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Ag News

America’s Rural Workforce Continues to Shrink as Small Towns Get More Grey

This year’s “Rural America at a Glance” places a heavy emphasis on the shrinking rural workforce as small-town America's population continues to age at a faster clip than its urban counterparts. That's despite the fact that nonmetropolitan areas grew at a faster rate than metropolitan areas during 2020–21 due to a sharp turnaround in migration flows occurring in the first ...
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How Charles Pillsbury Transformed the Wheat Industry

Most Americans are very familiar with the Pillsbury Company which has given us a host of iconic products, including the company's Classic Yellow Cake Mix, every flavor of pre-made frosting, and those addictive Crescent Rolls. Pillsbury's marketing efforts for its various brands also generated iconic characters like the Doughboy and Jolly Green Giant. The company itself is no longer around ...
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Could Year-Round Bird Flu Dramatically Change the Chicken and Egg Business?

Poultry farmers across the globe remain under threat from an unusually long and lethal bird flu outbreak that has led to the loss of nearly 53 million birds in the US and at least 50 million in Europe. The outbreaks involve a Eurasian H5N1 strain that experts say is behaving differently than anything they've seen in the past. Most concerning ...
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Why Rural Americans Should Weigh In on New FCC Broadband Maps

It has been over two decades since broadband started replacing dial-up internet connections. While broadband has since become a virtual necessity in our modern age, wide swaths of the US still don't have access to high-speed internet. Until recently, the US Federal Communications Commission (FCC) has collected limited information on broadband coverage from internet providers, which can obscure the true ...
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What You Need to Know About New Zealand’s Cow Burp Tax

Most have probably heard by now that New Zealand is planning a so-called "cow burp tax" that would charge the country's livestock farmers for the greenhouse gasses that their animals emit. The belch tax, which would be the world’s first, is controversial to say the least, and could have implications for livestock farmers across the world as other countries consider ...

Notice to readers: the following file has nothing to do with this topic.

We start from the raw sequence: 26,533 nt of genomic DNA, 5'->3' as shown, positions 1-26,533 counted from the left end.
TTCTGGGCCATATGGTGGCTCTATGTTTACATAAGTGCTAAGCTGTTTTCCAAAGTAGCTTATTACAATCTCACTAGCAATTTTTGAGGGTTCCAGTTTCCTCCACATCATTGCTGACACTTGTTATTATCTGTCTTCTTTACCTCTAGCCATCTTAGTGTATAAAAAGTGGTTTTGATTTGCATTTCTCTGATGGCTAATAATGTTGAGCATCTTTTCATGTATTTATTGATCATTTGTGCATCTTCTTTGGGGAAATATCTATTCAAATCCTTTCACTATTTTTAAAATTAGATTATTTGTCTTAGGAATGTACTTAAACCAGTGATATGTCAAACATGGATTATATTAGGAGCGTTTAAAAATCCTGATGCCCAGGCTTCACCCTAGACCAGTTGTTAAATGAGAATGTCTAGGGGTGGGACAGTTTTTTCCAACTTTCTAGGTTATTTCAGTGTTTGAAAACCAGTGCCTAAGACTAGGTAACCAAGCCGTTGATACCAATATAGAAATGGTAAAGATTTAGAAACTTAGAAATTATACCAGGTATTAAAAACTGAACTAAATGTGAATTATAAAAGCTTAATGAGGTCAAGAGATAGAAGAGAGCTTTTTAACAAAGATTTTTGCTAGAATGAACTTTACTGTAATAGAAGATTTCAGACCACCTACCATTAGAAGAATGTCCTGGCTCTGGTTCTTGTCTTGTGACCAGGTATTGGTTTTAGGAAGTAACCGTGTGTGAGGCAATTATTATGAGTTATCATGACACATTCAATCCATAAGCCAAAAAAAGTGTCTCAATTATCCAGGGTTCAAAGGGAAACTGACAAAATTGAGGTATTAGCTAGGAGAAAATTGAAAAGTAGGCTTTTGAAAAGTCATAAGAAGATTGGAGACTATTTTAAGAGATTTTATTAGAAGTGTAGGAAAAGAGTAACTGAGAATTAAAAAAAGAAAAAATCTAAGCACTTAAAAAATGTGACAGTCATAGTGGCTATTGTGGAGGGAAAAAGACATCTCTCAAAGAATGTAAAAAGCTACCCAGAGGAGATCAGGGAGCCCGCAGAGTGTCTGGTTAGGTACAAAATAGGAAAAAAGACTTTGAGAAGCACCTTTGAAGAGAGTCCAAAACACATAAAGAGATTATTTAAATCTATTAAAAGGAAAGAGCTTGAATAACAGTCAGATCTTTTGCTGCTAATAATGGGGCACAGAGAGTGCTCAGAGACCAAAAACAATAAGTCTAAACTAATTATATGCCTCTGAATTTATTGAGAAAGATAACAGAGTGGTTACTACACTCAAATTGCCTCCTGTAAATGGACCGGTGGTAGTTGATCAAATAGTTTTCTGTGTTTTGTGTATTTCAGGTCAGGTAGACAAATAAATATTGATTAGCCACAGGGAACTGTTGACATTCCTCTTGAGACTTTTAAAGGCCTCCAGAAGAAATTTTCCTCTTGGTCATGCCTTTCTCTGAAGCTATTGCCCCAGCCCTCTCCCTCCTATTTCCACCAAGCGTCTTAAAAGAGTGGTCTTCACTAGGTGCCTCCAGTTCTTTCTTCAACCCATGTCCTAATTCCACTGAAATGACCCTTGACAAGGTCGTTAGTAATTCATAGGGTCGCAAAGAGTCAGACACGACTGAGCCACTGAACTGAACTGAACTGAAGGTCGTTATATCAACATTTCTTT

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FDA Approves Lab-Grown Meat but Will US Consumers Bite?

The US Food and Drug Administration earlier in November approved the first cultivated meat product for human consumption. That means just one final stamp of approval from the US Department of Agriculture is needed before Upside Food's lab-grown chicken can be sold to consumers. Most believe the odds of that happening are high, though the company (formerly Memphis Meats) plans ...
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Once Homeless Man Gives Away 2,500 Thanksgiving Meals Each Year

Rob Adams, age 50, said when he was young, he and his family experienced homelessness and lived in the back of a pickup truck. Adams’s parents had only enough money for him and his siblings to stay in a motel room one night a week, he said, so for the better part of 1982-83, they spent the other six nights ...
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Are You a “Giver” or “Taker”? by Jordan Van Trump

As a kid, my dad always talked a lot about "gratitude" and how he watched it single-handedly help change people's lives, not only from an improved psychological perspective but also helped to promote improved health and wellness. Let's just say my dad is a true "half-full" type of guy. My dad also likes to identify people as being either "givers" or ...
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How Three Brothers Accidentally Created the First Dude Ranch

As a young America spread further and further West, a new kind of tourism spread with it. Known as the "dude ranch," these mashups of ranching and tourism really got started in the late 1800s following the Battle of Little Big Horn, which ended an era of brutal bloodshed on the Plains. With the Indian wars concluded, the railroads were ...
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Doomsday Prep is Going Mainstream and Some Ag Businesses are Cashing In

A growing number of Americans are preparing for doomsday. However, the number of companies catering to the so-called "prepper" community doesn't seem to be keeping up. Estimates vary but some peg the share of Americans actively getting ready to ride out some sort of catastrophe is as high as 20%. That's compared to an estimated 2%-4% of Americans in 2018 ...
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